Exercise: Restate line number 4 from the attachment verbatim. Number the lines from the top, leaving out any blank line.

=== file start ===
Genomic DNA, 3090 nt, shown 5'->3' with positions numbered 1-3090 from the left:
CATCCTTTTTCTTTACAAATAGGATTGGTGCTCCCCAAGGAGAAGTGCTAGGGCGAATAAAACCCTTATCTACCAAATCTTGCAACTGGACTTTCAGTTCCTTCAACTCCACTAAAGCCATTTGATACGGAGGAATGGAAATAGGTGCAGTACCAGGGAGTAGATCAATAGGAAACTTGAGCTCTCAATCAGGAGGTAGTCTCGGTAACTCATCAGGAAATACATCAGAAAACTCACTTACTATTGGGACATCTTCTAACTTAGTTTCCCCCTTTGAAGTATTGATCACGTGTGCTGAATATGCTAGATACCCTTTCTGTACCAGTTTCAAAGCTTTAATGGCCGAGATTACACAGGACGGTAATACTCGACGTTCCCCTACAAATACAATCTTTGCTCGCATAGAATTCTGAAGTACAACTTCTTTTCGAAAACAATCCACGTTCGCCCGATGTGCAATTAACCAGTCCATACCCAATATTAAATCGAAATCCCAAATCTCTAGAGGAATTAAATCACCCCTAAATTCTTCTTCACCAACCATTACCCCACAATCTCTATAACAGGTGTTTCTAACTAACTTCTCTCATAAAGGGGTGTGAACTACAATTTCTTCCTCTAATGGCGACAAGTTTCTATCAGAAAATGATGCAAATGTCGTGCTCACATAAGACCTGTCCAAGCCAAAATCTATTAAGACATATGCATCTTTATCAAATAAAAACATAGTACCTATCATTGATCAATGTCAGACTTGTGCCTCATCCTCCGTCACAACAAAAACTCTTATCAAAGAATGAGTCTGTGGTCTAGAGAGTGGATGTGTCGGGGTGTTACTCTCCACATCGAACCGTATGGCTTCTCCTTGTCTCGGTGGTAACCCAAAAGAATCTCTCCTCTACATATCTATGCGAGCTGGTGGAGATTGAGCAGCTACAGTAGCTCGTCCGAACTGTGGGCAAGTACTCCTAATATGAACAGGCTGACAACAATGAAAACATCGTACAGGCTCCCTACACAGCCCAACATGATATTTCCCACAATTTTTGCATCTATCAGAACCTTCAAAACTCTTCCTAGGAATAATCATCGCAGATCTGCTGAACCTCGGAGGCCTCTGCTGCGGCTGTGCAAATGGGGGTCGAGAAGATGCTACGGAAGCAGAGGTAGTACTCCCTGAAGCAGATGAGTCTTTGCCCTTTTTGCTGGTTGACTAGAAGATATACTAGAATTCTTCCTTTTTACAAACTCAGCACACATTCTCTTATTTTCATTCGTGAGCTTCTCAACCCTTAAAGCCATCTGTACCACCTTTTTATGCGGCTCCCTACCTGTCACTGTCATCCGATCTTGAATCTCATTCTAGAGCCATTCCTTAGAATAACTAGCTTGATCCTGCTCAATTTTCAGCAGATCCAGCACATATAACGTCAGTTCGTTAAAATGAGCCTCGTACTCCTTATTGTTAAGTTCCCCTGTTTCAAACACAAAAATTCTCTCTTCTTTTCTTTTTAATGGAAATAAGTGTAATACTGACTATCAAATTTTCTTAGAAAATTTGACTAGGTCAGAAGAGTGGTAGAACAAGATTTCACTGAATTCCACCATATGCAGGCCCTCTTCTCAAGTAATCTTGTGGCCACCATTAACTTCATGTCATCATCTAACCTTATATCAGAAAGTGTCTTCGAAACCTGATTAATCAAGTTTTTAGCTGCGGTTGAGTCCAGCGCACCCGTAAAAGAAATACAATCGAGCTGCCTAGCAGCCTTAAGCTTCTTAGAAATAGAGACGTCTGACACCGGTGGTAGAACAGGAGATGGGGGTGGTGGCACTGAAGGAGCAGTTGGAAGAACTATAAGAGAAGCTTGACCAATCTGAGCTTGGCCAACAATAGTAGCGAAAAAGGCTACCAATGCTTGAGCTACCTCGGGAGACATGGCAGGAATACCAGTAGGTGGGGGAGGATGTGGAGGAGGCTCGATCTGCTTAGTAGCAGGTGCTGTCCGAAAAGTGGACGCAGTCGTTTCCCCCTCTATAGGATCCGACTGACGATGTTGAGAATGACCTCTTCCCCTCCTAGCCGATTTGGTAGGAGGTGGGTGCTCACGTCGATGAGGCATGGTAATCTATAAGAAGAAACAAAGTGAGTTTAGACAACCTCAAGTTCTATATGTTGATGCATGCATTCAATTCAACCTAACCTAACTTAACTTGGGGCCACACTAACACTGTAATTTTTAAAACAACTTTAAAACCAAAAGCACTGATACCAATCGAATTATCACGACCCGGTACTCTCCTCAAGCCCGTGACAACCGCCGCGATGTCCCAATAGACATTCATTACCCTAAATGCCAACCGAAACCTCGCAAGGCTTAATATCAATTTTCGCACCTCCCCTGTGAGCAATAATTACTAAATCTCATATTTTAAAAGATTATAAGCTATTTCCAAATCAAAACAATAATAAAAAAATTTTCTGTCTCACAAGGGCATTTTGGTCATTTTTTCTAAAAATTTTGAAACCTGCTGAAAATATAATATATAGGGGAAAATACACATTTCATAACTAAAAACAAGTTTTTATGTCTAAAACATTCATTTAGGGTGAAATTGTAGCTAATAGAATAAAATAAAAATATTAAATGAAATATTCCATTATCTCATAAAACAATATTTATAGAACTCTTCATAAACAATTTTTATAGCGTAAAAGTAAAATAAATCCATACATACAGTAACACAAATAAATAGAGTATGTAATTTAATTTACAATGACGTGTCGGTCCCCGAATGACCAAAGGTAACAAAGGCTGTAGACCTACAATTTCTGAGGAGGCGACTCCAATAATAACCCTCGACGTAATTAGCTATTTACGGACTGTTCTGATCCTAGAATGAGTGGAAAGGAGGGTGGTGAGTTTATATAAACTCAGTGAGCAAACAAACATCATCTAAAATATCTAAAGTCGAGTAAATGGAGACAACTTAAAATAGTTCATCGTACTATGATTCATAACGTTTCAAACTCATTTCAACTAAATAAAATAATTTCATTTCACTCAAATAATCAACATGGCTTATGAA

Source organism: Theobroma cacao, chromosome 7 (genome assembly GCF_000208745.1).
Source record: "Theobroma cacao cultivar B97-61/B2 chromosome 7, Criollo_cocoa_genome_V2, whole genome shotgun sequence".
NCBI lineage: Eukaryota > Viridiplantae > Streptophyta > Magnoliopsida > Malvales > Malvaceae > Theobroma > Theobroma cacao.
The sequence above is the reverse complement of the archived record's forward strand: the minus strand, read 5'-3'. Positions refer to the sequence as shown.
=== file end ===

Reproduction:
Source record: "Theobroma cacao cultivar B97-61/B2 chromosome 7, Criollo_cocoa_genome_V2, whole genome shotgun sequence".